I love the line ‘Carve a stream into her arm to let the tension out.’ I’ve never understood how anyone could do that to themselves, but this describes her feelings perfectly. I hope finds a way to deal with her troubles and is reconciled with her parents one day.

  11. Gary A Wilson

    I’s always drawn to the hardest questions to answer. Somehow it nudges at my faith that only by engaging some of the brightest among us will answers ever be found. Thanks for moving us closer. . .

  12. Rowena Post author

    Thank you so much, Gary. I’m very touched by your confidence in me.
    I am currently being stretched well being my capabilities as my close school friend is fighting Motor Neurone Disease. She was diagnosed 6-7 years ago and life expectancy is generally 2-5 years from diagnosis. Two weeks ago, she almost died when she ended up with critical levels of CO2 in her blood and was taken to intensive care and revived. She has a 12 year old daughter and has a resus order in placer and it was a miracle they brought her back. This week, she’s had major surgery which has now robbed her of speech, but it was strained before and this operation gives her and the family better peace of mind and hopefully an extension. She is an incredibly courageous and inspirational person. However, that shouldn’t discount her suffering or that heartbreak her family lives with day in day out. Somehow, these conflicting forces intertwine in a way that can confuse people into thinking someone is okay when they choose not to focus on the bad stuff that’s going on and trying to live life to the full. My friend is also surrounded by people who love her and multiple layers of that onion. So while she has deep struggle, she also has so much to be grateful for and she is. however, that hasn’t stopped me from wanting to run MND over this week. Indeed, I wouldn’t just run it over once. I’d be reversing up and driving backwards and forwards until it was deader than dead. My husband’s aunt once did that with a snake and it seems like a plan.
    It’s been enlightening for me to be a bystander in this situation as I have been through much myself and it is different as the person than the bystander. I know I have often felt uplifted by overcoming my struggles, while my friends and family get none of the positive stuff and just feel completely wasted.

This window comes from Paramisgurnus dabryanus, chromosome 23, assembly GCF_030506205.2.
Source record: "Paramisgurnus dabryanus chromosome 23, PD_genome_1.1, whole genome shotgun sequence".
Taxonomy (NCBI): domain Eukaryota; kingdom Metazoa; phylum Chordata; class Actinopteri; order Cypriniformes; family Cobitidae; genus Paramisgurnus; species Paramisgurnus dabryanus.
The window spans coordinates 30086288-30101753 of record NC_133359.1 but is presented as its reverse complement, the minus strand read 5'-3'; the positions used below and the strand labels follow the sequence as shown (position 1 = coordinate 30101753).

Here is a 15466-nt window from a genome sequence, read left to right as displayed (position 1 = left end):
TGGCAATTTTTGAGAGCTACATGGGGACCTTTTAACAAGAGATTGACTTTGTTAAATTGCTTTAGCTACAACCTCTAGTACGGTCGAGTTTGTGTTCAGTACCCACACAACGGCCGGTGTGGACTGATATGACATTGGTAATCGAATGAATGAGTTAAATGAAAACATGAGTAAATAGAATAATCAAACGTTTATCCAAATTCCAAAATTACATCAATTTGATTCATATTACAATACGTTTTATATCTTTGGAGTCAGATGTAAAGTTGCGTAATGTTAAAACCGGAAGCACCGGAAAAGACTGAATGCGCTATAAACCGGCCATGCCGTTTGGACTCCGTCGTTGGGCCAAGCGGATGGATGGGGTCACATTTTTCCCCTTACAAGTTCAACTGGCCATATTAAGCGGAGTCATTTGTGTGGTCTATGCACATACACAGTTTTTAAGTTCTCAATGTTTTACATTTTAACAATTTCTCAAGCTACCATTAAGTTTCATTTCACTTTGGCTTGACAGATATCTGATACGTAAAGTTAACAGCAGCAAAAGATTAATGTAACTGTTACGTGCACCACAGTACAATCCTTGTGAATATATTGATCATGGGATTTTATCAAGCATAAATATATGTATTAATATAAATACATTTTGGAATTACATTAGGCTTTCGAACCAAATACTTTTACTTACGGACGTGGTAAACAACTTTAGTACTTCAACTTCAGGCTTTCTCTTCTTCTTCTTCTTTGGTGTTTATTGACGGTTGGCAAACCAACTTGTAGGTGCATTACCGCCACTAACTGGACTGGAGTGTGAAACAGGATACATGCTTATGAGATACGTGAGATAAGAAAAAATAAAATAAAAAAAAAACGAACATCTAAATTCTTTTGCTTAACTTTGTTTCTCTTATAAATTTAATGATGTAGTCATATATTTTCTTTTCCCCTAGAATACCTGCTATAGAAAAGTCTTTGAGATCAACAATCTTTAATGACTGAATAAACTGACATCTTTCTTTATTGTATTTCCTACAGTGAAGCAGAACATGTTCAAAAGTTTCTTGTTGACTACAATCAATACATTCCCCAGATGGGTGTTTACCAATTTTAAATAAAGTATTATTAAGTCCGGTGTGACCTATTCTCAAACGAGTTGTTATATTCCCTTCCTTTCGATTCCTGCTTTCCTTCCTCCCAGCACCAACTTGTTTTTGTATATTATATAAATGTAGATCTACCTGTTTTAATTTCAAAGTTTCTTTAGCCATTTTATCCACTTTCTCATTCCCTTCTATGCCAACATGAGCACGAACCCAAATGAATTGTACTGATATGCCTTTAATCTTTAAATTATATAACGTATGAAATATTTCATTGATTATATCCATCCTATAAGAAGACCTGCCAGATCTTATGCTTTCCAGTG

There you go. I’ll pass the baton over to you now, Gary. Any thoughts?
    I’m certainly not sure how to factor God into any of this. I see him as accompanying us through our trials but I do get a bit stuck at times. Why doesn’t he stop our suffering? Yet, at the same time, I know that we need to grow and suffering seems to be a big part of that. We’re also meant to extend ourselves and that bring pluses and minuses.
    Anyway, our dinner is long overdue so I’d better go and do the hunter gatherer thing and look in the freezer.
    Best wishes & God Bless,

  13. Rowena Post author

    Michael, in a sense we are so incredibly helpless and yet there’s so much we can do in a range of situations, yet no guarantee that it will stop someone from taking their life. I guess the solace then is that we did all we could. That’s not an easy place by any means but some situations are beyond us.

  14. 4963andypop

    That line about carving a stream into her arm makes my skin crawl. I was thinking along the lines of “cutting” but I can see how you may be referring to a suicide attempt.

    Im sorry to hear, Rowena, about your friends health concerns. Im glad you have found a way to “self-calm,” (such a demeaning, judgmental term) through your writing walking and photography.